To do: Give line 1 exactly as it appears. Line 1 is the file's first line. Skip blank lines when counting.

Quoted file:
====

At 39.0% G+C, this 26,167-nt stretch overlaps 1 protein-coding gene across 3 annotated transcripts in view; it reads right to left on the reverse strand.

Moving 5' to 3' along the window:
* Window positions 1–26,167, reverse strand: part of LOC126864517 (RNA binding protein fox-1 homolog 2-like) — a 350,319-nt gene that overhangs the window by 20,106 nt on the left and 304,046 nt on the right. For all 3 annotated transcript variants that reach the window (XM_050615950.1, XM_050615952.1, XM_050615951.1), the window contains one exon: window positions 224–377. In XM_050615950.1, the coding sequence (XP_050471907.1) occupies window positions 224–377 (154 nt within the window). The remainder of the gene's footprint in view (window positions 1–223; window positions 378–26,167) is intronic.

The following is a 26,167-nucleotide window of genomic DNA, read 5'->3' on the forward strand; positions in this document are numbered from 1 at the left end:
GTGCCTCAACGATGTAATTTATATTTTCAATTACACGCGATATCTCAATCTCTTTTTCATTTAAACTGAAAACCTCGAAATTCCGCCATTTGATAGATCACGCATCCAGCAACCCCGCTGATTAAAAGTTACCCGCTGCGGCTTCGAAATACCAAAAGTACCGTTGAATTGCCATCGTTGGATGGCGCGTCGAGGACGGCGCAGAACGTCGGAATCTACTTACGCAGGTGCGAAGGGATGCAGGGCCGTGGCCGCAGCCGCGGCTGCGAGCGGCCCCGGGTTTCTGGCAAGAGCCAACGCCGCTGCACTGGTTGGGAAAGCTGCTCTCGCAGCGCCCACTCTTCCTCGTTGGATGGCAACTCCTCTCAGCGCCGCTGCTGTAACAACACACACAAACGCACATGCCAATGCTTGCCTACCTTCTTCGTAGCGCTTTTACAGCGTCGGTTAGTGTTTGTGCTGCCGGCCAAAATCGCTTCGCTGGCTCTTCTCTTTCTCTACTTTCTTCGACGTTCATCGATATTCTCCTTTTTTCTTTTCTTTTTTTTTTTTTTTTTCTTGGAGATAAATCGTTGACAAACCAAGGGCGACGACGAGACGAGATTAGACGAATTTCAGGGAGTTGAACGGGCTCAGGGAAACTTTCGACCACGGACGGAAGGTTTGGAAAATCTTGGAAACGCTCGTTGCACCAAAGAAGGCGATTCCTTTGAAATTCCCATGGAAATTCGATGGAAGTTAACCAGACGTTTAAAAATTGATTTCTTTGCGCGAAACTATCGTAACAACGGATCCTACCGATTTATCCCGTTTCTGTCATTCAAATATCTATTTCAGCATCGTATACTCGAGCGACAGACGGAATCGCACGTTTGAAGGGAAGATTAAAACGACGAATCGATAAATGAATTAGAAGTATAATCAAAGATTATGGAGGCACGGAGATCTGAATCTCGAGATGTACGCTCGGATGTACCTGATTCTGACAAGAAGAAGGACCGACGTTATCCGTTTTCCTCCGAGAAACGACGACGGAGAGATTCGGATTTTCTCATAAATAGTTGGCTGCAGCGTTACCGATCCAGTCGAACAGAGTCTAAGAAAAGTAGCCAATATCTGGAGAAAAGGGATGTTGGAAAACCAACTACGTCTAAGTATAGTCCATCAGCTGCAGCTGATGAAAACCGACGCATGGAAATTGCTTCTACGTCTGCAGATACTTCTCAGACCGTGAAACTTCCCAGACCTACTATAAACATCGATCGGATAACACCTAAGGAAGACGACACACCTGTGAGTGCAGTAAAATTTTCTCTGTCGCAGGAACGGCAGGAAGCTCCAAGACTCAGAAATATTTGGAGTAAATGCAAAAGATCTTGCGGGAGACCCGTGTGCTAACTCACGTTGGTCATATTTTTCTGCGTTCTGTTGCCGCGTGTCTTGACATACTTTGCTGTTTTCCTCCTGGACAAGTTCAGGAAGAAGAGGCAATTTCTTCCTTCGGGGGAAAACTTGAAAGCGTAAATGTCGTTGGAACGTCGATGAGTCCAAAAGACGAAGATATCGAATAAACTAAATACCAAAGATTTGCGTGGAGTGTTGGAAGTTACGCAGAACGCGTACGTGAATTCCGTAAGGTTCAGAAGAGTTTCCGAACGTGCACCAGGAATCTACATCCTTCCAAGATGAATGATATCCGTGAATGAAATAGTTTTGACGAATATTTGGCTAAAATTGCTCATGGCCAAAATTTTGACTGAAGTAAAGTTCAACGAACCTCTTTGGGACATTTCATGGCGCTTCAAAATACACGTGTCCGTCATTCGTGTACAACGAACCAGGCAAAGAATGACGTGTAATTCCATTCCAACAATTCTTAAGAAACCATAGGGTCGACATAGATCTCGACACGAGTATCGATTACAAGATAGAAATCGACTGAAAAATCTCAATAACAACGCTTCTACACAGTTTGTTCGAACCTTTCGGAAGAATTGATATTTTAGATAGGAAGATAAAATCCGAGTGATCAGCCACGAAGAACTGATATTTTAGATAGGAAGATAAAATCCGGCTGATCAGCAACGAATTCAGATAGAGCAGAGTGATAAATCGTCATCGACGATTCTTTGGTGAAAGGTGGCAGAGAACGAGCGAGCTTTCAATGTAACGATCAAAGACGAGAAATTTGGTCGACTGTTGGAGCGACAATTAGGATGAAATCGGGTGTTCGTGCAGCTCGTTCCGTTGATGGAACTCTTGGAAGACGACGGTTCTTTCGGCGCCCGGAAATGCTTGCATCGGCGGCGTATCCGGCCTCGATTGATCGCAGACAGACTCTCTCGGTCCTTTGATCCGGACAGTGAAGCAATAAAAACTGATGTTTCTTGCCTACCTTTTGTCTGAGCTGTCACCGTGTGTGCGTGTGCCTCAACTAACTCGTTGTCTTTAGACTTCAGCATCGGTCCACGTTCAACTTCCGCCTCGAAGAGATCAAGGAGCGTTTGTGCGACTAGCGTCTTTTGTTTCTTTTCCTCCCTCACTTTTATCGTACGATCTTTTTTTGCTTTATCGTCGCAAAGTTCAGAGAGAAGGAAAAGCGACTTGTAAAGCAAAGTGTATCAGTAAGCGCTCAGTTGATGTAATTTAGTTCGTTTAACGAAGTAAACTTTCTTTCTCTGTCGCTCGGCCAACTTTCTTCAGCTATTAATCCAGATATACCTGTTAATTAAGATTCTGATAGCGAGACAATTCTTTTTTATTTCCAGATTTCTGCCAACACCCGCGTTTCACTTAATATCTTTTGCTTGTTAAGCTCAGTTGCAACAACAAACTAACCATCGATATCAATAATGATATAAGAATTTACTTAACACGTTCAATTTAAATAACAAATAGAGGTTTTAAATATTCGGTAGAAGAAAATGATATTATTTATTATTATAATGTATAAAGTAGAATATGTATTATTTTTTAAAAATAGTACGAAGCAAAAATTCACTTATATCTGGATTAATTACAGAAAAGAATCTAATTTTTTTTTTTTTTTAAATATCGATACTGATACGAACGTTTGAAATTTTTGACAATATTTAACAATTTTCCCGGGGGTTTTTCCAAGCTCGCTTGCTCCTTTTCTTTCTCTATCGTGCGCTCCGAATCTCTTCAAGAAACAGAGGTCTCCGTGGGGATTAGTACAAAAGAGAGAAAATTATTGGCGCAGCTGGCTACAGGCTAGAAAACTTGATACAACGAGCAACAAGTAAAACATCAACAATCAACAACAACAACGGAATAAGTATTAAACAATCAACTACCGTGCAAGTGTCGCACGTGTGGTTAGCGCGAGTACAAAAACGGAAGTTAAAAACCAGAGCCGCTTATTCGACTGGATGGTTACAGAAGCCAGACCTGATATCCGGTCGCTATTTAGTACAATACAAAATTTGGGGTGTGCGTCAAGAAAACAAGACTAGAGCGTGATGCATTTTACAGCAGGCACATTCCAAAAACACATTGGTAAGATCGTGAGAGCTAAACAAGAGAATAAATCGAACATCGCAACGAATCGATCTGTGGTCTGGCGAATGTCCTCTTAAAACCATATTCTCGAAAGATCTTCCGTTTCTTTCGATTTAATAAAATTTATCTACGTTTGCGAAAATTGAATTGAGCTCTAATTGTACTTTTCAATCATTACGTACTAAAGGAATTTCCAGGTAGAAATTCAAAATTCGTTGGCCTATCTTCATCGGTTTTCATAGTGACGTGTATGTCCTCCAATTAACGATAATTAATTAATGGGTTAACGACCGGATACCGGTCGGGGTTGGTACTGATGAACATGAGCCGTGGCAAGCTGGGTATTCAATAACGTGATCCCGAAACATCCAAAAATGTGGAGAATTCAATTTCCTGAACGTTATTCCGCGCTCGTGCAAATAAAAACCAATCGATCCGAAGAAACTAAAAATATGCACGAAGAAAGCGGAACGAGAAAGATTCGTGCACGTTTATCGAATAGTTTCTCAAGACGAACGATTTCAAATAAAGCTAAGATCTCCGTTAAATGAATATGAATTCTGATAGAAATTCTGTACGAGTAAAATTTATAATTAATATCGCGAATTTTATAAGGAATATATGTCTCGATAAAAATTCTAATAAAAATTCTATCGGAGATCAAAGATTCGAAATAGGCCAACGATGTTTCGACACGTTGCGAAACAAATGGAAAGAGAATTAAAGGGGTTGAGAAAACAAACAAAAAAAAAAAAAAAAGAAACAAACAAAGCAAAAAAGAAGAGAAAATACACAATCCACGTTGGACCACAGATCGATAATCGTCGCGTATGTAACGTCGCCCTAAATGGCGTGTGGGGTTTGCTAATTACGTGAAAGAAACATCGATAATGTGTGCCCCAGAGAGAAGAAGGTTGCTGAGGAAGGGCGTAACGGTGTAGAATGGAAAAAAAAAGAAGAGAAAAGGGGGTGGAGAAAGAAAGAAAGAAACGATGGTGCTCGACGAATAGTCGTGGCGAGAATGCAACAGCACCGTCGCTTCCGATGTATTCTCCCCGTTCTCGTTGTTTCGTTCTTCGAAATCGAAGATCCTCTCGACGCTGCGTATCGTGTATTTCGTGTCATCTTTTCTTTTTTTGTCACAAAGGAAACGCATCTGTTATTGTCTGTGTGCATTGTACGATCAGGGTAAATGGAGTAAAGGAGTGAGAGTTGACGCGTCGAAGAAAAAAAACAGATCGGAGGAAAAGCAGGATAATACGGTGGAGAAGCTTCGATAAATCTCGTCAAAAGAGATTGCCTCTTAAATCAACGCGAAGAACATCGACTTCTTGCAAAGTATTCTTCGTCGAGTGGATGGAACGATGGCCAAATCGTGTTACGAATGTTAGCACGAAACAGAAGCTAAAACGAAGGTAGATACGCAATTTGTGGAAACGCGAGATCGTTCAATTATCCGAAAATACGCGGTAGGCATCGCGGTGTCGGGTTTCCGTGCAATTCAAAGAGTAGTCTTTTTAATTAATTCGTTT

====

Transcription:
At 39.0% G+C, this 26,167-nt stretch overlaps 1 protein-coding gene across 3 annotated transcripts in view; it reads right to left on the reverse strand.